Pittsburgh paints the way towards domestic violence awareness

Local artists host event to raise awareness and share their stories


Painting by Chrissy Sauders

Local artists in Pittsburgh raise awareness for domestic violence victims.

David Heilman, North Campus Staff

Domestic violence happens everywhere. According to the Pennsylvania Coalition Against Domestic violence, approximately 1 in 4 women and 1 in 7 men experience severe physical violence from an intimate partner in their lifetimes. Of those victims, over 60% go without pressing charges or seeking professional help for their situation: A crime left silent.

On September 19, a few brave Pittsburgh locals broke the silence in the most colorful way. Purple Beats and Brushes was an Art Show dedicated to increasing awareness of domestic violence. “We just want to bring awareness to the crimes that happen behind closed doors,” stated Anaeja Halliburton, one of the volunteers at the program.

The show featured eleven artists from a variety of backgrounds and talents. Several music acts led off the night, including a performance by the University of Pittsburgh Women’s Choral Ensemble and a unique performance by Perry Rusen-Morohovich, a talented bassoonist. Poetry readings by Bluu Jay and Richard Sun moved the audience, although it was the first time either performed in public.

Visual artists Alexandria Gariepy and Morgan Overton, and poetry by Sara and Crissy Suders were the body of the night’s performances. Added variety came in the form of a dance performance by a London Parris choreographer.  Each artist who shared their work had a story attached with it, highlighted by one of the last performers of the night. Ariel Barlow, a multimedia artist at the event, scratched the surface of her story.

“I started my art after being attacked by my fiancé. A lot of my work is from things you find around the household: cardboard, paper towels, wires, and beads. I didn’t have the money for art supplies, but I had the strong urge to create.” The program was coordinated by Guilise Gondre, a student at Pitt School of Social Work. The program acted as a chance for artists to share their stories of surviving domestic violence in a creative way. The inspiration came from Gondre’s own survival experiences.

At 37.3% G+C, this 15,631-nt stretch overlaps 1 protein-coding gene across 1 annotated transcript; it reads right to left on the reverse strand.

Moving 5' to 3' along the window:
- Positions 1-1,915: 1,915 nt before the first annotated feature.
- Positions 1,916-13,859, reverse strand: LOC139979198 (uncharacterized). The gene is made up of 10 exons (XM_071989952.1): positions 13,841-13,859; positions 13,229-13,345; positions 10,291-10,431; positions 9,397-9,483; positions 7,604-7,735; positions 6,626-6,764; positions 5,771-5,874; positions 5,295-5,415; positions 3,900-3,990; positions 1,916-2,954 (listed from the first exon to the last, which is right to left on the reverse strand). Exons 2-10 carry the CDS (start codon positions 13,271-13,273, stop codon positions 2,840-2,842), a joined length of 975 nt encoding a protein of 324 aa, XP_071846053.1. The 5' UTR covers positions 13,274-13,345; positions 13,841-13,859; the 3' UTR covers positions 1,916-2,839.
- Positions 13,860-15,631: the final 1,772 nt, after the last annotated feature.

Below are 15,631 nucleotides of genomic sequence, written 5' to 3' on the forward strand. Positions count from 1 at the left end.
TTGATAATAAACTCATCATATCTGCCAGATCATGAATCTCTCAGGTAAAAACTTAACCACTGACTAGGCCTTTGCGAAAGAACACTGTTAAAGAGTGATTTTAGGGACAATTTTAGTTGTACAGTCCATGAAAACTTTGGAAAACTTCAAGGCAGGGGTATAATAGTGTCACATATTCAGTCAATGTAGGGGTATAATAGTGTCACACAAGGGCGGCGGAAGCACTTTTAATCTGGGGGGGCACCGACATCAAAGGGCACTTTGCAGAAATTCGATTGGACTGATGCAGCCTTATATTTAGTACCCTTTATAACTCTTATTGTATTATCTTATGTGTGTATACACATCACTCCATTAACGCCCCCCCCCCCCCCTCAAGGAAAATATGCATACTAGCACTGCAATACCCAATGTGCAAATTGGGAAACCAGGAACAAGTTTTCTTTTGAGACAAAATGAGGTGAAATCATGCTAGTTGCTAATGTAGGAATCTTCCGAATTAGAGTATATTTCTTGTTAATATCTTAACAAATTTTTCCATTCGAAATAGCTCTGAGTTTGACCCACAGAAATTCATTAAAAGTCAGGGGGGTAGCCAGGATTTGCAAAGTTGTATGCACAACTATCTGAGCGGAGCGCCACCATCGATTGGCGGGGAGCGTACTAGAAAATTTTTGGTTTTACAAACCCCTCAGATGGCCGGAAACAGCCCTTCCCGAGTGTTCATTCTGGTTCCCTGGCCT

“The passion to do this was rooted in personal experiences with domestic violence and a strong desire to create a platform for women, men and trans people who have experienced domestic violence in any way.” The night was moving and true to its message, with stories of survivors losing their own identity, struggling with violence and oppression, and finding a home in a furry husky on a winter night.

These artists shared their stories to bring awareness not only to the struggles that exist in their world, but also as a way for people like them to cope and express. Guilise said it best herself in the closing statement. “Art has been a way for a majority of the artists here tonight to relieve the pain associated with their experiences and we are spreading the word that art has healing powers”.